In the end, we helped Chance and Chuck and Stacey make their first feature film -- and as a short filmmaker, I'll be quick to point out that's a huge accomplishment, in and of itself. That the film is fun to watch, even after spending as much time as we all did reading and rereading subsequent drafts of the script, getting up at 4:30 a.m. (after playing gigs until 2 a.m. the night before) to drive fifty miles to backwoods Alabama locations in sometimes brutal cold, and watching edit after edit of the movie; that's a miracle.

Not quite on par with coming back from the dead, but hey -- at least none of us have a hunger for human flesh.

Not one that's associated with being undead, at least.

I Was A Middle-Aged Gazebo Zombie
By Kenneth Carter

My ex-wife had always said I was dead inside. Now was my chance to finally prove it. My friend Chuck Hartsell was making a movie. But not just any movie. He was making a zombie movie named Hide and Creep.

He called me up and told me he had the perfect part for me to play -- the pivotal role of a "Gazebo Zombie."

Needless to say, I was a more than a little apprehensive about taking on such an important part. Could I pull it off? What would be my motivation? Would there be snacks?

I immediately began to piece together my character. I found some old clothes and shredded them. After all, I wasn't going to be just some run-of-the-mill gazebo zombie. In my mind, my off-screen transformation into a flesh-eating supernatural creature would have come at great anguish and pain.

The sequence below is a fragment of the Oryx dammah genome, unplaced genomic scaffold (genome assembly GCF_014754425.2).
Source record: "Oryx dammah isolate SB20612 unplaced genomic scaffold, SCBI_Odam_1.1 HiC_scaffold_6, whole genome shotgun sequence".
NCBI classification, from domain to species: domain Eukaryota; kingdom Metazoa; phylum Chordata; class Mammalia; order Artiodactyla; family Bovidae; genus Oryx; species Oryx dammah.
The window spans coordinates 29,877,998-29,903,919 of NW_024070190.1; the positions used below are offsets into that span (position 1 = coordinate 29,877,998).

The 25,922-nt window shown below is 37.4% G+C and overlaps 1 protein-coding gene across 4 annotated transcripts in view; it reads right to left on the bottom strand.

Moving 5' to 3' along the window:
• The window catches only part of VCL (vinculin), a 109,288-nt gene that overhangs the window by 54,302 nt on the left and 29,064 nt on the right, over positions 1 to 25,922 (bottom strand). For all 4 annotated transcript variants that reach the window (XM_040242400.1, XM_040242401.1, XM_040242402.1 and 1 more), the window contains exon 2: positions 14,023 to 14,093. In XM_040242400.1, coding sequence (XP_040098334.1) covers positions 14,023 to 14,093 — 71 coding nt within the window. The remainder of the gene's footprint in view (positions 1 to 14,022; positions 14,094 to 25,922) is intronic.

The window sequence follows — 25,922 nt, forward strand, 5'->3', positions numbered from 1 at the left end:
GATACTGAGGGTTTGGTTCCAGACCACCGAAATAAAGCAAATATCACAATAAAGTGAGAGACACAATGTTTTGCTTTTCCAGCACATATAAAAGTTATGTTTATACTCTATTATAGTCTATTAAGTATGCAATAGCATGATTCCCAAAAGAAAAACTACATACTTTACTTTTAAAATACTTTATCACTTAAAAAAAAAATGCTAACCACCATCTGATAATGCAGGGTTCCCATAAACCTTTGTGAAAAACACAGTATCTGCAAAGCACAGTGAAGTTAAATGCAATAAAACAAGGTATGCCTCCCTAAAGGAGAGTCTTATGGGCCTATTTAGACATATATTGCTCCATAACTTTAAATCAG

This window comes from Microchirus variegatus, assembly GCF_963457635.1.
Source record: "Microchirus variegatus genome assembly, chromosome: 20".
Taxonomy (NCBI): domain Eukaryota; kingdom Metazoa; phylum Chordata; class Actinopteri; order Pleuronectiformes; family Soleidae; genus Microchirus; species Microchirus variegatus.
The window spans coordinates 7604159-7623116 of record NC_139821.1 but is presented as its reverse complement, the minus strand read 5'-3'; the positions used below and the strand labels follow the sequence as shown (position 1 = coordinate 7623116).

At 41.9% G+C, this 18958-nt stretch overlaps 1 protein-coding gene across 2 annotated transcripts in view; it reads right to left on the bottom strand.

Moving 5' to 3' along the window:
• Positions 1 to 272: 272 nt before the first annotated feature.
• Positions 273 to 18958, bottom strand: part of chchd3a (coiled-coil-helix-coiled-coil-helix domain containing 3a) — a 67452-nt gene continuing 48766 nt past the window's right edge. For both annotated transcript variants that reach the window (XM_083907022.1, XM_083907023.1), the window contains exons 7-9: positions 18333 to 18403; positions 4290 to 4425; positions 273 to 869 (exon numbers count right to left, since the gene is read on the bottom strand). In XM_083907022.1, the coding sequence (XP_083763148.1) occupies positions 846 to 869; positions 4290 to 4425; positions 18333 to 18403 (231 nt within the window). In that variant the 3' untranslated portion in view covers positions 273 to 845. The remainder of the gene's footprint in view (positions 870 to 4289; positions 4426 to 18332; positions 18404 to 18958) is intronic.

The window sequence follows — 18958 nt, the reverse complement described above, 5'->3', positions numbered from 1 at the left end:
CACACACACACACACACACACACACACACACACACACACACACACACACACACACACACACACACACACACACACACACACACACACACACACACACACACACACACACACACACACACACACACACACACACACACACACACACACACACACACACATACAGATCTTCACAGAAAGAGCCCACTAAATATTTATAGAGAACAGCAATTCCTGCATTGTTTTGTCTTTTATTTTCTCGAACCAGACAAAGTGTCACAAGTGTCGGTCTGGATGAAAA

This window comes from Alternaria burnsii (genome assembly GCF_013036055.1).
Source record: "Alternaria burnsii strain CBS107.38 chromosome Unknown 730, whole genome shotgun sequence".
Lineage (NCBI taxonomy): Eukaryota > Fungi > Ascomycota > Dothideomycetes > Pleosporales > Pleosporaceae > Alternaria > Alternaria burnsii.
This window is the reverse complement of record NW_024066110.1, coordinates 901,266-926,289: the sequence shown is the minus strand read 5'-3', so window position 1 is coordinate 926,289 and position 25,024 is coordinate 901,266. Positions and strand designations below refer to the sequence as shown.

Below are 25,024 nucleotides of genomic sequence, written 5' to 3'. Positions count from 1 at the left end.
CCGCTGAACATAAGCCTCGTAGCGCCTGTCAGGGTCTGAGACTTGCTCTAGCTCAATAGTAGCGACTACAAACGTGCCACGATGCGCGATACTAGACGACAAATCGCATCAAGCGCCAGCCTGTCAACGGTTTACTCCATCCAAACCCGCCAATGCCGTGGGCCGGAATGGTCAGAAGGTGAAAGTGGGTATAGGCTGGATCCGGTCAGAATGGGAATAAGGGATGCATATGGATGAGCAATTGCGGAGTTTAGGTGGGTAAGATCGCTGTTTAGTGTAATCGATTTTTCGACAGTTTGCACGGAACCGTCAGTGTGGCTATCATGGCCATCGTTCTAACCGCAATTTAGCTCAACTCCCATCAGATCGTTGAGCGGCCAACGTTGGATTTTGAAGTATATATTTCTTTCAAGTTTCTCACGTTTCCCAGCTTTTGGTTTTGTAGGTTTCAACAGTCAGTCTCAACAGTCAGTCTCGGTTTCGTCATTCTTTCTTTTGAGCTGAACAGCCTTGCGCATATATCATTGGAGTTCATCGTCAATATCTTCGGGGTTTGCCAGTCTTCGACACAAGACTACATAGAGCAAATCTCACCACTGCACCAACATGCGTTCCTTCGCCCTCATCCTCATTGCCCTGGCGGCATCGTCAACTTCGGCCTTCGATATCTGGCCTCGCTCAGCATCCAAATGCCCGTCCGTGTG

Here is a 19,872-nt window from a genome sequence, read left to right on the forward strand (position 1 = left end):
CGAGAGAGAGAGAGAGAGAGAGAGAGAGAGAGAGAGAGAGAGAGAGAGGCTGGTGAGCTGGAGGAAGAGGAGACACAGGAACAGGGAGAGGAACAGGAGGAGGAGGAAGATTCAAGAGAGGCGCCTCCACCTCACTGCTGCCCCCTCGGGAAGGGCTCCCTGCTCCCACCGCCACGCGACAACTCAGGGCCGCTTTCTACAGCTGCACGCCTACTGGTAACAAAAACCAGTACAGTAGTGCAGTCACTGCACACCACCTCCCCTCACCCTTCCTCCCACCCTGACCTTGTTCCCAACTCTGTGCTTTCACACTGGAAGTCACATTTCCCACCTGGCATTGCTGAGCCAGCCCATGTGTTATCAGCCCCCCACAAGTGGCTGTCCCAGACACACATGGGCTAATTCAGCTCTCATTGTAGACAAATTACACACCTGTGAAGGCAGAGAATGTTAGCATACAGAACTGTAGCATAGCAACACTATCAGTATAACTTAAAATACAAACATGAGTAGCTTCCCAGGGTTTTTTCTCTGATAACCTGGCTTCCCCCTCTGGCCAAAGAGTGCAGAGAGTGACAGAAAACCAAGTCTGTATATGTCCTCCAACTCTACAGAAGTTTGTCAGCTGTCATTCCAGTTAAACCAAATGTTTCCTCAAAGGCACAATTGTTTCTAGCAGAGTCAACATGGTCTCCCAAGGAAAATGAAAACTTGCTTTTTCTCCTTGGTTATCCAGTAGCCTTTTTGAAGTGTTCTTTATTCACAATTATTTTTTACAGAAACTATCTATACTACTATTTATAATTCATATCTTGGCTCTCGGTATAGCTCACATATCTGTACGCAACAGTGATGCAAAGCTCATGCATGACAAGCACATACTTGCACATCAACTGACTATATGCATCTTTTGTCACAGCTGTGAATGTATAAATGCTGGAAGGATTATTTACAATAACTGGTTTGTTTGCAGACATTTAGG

I arrived at a small business in Leeds near dusk. The scene was to take place outside the Thorsby Police Department (for which the small business was doubling). As I prepared myself inwardly, I was also transformed outwardly. White makeup was applied to my face. More black makeup turned my eyes into lifeless pits. And then, I was splashed and slathered with fake blood. I would have thought it too cool, but I was already darkening my soul with the single-minded directive of the living dead.

As my fellow gazebo zombies and I slowly marched beneath a, well, a gazebo, my face remained blank despite the sudden epiphany of how my character was named.

My scene comes at the climax of the movie. At the time where all is revealed -- the moment the protagonists realize how to defeat the evil, undead horde.

But try not to clutter your head too much with such revelatory thoughts, or you'll miss my big scene.

Oh yeah, and don't blink either.

Behind the Scenes with "Doug the Bartender"
by Bryan Crowson

I stood behind the bar with a dishrag and a pistol close at hand -- tools of the trade for a bartender. I searched the depths of my soul for my motivation . . . yes, there it is, the inner bartender that lies deep within the psyche.